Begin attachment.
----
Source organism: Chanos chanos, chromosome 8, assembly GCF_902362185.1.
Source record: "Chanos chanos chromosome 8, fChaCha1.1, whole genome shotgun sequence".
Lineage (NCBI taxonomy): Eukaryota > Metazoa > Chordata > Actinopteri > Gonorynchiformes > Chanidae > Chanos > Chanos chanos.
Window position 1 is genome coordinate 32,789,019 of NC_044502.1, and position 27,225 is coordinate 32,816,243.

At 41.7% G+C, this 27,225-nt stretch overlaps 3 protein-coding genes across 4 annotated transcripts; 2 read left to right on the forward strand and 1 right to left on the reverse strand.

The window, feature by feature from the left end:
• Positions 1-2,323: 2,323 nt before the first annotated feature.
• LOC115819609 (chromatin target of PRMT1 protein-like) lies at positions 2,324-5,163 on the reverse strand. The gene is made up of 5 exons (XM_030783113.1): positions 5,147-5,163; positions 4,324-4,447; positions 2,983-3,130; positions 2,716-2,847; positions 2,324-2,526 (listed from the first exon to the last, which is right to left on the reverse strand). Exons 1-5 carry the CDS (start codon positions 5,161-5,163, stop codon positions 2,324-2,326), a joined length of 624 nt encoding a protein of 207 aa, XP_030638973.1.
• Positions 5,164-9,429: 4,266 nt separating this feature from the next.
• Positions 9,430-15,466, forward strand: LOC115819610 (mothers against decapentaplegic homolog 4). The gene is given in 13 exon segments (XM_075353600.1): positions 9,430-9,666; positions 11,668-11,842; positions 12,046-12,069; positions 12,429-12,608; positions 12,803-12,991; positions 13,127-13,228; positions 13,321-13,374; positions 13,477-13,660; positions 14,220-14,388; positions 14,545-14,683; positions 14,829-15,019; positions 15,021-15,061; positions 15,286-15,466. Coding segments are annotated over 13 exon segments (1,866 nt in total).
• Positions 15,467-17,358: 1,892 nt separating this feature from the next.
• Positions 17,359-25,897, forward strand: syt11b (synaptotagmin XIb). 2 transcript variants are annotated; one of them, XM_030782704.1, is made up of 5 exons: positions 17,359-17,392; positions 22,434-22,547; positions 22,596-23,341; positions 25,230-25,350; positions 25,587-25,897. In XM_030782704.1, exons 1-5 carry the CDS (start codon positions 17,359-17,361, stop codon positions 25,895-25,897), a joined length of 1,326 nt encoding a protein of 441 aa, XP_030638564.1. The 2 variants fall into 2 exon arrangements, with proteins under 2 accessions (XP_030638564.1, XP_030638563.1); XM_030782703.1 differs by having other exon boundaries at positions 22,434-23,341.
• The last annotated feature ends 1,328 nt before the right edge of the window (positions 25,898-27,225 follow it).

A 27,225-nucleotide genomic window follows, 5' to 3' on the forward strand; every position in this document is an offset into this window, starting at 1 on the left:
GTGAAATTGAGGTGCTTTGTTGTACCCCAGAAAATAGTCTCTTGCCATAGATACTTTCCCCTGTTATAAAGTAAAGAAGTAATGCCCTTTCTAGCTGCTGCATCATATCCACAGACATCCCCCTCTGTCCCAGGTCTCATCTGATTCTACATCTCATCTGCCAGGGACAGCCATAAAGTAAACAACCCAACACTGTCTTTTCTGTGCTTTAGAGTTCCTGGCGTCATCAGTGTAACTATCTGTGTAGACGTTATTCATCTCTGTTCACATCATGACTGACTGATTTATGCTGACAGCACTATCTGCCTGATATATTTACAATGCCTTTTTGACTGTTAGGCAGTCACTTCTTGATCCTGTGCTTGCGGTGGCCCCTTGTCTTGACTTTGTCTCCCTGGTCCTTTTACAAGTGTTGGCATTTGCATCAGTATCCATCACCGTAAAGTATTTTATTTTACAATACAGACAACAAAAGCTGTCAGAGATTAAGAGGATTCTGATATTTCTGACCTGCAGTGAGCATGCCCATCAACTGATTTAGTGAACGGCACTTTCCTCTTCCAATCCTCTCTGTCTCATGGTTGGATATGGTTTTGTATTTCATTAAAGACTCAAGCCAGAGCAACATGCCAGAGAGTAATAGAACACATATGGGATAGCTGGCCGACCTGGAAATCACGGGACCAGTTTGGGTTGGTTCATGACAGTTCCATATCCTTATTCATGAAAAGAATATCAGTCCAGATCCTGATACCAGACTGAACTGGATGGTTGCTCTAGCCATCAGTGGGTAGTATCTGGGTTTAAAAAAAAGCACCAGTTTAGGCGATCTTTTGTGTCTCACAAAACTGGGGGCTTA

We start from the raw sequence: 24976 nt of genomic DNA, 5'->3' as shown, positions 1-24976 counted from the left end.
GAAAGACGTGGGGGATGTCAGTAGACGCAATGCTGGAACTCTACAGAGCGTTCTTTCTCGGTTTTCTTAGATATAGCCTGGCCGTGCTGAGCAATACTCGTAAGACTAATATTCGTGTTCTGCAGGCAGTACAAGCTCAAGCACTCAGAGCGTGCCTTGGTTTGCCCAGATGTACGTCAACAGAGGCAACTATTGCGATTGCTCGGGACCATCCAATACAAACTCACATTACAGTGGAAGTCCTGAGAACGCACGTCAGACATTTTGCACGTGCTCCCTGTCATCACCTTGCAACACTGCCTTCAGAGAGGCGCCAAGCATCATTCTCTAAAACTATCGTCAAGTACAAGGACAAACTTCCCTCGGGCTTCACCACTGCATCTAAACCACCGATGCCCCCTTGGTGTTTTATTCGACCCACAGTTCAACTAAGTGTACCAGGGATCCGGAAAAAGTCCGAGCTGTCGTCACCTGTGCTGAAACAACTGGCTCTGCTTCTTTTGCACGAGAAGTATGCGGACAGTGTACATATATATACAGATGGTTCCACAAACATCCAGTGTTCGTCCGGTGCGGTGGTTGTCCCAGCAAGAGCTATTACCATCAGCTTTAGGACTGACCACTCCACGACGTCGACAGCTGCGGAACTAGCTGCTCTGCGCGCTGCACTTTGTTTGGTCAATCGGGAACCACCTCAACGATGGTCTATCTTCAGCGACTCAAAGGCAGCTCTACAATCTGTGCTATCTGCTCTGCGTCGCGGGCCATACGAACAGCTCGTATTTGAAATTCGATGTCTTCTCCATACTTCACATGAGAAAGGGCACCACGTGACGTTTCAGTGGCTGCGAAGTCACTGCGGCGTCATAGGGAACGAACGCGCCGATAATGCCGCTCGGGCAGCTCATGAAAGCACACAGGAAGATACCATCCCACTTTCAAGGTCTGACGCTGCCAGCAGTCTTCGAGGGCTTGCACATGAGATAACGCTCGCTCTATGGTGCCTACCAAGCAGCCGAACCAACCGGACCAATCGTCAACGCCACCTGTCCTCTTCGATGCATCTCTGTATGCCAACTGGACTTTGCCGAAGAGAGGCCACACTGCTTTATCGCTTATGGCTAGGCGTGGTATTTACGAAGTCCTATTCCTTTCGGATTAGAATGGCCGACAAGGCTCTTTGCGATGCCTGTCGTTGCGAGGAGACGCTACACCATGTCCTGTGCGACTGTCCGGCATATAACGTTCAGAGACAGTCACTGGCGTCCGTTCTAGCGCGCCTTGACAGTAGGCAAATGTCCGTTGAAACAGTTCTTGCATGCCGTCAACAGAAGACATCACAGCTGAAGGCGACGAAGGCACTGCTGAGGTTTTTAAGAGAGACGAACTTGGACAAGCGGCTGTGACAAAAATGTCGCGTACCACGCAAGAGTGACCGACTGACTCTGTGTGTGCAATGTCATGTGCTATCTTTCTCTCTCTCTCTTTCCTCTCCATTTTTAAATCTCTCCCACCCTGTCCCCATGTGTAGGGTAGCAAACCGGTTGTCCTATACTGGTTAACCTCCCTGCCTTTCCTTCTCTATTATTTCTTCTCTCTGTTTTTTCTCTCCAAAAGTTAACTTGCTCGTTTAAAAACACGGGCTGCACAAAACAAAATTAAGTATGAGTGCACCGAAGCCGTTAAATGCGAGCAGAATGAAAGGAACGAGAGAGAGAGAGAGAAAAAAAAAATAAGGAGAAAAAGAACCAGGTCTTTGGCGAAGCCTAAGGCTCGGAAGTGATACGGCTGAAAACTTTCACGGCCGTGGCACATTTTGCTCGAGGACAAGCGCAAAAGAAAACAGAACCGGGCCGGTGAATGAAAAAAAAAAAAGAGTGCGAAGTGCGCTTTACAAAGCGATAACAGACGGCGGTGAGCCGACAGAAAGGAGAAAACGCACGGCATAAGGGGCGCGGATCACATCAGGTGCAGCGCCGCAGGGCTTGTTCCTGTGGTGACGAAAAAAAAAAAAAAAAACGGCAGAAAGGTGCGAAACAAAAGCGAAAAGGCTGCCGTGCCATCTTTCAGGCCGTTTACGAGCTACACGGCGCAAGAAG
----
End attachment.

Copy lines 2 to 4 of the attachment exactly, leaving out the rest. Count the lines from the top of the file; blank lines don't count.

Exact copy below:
Source record: "Chanos chanos chromosome 8, fChaCha1.1, whole genome shotgun sequence".
Lineage (NCBI taxonomy): Eukaryota > Metazoa > Chordata > Actinopteri > Gonorynchiformes > Chanidae > Chanos > Chanos chanos.
Window position 1 is genome coordinate 32,789,019 of NC_044502.1, and position 27,225 is coordinate 32,816,243.